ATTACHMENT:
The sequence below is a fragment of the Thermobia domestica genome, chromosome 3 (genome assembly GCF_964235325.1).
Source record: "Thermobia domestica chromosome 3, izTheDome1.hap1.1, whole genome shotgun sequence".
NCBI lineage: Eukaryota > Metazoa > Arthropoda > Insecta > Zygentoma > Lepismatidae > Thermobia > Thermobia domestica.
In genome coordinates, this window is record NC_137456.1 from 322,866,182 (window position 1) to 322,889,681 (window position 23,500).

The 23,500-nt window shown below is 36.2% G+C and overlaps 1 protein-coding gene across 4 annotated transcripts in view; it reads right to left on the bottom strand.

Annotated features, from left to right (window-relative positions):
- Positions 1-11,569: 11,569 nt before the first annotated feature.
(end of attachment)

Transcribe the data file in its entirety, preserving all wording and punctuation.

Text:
The sequence below is a fragment of the Thermobia domestica genome, chromosome 3 (genome assembly GCF_964235325.1).
Source record: "Thermobia domestica chromosome 3, izTheDome1.hap1.1, whole genome shotgun sequence".
NCBI lineage: Eukaryota > Metazoa > Arthropoda > Insecta > Zygentoma > Lepismatidae > Thermobia > Thermobia domestica.
In genome coordinates, this window is record NC_137456.1 from 322,866,182 (window position 1) to 322,889,681 (window position 23,500).

The 23,500-nt window shown below is 36.2% G+C and overlaps 1 protein-coding gene across 4 annotated transcripts in view; it reads right to left on the bottom strand.

Annotated features, from left to right (window-relative positions):
- Positions 1-11,569: 11,569 nt before the first annotated feature.